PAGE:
Subtitling your video or film can open it up to a much larger audience but most subtitling apps on the market are for those Mac users that just want to add subtitles to a DivX file they've downloaded or a funny YouTube video.
For serious professionals that need something more powerful, the options are far more limited but there are some out there, such as MacCaption. MacCaption is designed for those that need maximum control over how their subtitles are processed and displayed on screen. It allows for the importing and exporting of captions and automatic syncing with images. Not though that in this demo, a watermark is left on captions and imports/exports are limited in size.
It's pretty complex for beginners, although with a little time and effort, even non-professionals should be able to work it. To start with, create a text file of subtitles and import or drag into to the main window. Then select all of the captions and move them to the bottom of the screen where you'll see the first line suddenly displayed. Then you need to import a QuickTime or DV file. Once it's loaded, click on the Time Stamp button, listen to the dialog and press the 'I' key when you need to insert text. Type or drag the text and then click on Autosync and you're done. You need to keep repeating this until all of your subtitles are edited.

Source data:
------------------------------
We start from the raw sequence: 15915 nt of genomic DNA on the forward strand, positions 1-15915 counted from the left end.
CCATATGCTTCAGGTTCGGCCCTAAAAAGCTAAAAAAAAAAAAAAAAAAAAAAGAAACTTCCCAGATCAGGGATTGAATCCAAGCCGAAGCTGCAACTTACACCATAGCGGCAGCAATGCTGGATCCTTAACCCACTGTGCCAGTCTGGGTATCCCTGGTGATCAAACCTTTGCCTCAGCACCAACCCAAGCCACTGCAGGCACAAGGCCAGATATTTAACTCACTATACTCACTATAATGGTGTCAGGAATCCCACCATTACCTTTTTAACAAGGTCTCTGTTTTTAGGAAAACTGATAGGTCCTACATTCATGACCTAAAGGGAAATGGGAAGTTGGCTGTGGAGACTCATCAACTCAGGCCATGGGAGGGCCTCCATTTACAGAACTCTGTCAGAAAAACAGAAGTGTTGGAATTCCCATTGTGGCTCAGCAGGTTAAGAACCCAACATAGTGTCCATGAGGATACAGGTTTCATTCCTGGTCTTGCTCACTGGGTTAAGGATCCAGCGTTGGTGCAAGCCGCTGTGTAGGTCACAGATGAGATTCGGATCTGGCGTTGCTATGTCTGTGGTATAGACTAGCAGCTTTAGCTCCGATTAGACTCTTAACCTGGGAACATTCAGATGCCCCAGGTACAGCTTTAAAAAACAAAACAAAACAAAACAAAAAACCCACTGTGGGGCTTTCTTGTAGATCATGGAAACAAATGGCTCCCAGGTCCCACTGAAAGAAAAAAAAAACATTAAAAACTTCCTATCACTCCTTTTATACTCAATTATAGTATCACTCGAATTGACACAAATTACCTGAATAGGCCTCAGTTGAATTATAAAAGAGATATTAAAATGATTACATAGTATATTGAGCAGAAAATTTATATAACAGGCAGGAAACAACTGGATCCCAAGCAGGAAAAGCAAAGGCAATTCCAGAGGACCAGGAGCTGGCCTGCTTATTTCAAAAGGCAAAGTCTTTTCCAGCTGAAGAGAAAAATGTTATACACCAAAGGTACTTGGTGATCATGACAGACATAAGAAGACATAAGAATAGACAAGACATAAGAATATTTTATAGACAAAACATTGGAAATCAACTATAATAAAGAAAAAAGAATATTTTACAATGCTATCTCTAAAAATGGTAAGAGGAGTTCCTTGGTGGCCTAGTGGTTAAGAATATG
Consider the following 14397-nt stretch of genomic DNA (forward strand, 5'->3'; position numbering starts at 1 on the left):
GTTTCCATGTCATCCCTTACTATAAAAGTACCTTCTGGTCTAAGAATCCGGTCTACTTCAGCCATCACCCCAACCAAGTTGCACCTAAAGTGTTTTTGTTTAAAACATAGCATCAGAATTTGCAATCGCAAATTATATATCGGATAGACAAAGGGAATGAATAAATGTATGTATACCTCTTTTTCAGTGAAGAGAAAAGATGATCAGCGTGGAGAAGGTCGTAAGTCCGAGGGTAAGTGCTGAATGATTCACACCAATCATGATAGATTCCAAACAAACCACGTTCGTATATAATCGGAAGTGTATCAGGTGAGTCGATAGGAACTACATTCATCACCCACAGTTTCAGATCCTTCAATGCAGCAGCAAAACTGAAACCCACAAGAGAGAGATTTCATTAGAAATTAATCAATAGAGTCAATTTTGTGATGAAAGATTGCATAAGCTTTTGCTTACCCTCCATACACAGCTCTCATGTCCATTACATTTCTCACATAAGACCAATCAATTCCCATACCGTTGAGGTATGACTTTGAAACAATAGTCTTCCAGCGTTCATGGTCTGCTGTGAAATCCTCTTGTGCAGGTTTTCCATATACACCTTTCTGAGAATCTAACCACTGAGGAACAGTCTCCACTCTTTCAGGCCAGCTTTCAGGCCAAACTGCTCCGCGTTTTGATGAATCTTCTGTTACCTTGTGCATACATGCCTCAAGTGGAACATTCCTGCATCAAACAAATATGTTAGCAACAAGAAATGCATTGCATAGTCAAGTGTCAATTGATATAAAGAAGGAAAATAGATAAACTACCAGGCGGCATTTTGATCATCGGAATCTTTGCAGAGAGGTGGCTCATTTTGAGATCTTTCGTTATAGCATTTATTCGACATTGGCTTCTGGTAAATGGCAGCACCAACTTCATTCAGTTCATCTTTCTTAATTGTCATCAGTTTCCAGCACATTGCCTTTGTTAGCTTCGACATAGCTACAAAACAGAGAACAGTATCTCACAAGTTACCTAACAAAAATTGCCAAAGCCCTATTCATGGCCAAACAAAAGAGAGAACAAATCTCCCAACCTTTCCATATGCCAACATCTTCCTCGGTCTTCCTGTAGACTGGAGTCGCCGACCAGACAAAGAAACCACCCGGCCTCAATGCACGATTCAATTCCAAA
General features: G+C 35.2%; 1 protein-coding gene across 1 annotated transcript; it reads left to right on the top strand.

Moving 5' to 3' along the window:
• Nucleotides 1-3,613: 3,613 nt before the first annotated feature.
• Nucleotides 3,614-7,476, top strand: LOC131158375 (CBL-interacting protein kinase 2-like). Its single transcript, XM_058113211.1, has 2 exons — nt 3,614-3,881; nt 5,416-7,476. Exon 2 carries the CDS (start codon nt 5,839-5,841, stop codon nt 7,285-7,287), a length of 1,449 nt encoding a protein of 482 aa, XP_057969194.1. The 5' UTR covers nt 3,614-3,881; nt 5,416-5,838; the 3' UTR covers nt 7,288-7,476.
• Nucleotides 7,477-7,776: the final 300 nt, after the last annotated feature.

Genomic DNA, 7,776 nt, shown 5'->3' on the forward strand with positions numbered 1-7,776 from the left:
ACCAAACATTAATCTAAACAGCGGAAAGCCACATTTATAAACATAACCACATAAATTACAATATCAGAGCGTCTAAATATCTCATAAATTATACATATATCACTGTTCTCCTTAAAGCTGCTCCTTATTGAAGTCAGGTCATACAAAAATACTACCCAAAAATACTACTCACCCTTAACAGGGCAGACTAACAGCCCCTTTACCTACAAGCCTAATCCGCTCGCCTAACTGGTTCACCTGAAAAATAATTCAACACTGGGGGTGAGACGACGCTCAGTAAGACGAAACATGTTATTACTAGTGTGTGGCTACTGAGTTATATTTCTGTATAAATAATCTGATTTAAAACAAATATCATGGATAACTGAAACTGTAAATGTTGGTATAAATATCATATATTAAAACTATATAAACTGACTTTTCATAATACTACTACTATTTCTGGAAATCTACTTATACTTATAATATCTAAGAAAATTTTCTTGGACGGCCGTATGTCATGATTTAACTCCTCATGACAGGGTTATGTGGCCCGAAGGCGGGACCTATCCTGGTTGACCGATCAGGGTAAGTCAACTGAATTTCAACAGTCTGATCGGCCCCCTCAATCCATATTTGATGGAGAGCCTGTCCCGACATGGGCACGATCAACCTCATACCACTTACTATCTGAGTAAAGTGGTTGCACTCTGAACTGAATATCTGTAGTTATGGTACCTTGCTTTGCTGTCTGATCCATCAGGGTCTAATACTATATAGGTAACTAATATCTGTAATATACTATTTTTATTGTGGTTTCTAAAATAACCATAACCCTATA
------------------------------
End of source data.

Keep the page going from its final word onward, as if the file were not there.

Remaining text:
Once you're done, you can export the caption file to be edited or revised at a later date. For a professional application, MacCaption is surprisingly easy to use, although it is quite intimidating at first. For most people's needs, it will be way too much but for professionals, it's ideal.
MacCaption is a deceptively easy-to-use subtitling application for a professional tool although you'll only need it if you're a series movie maker.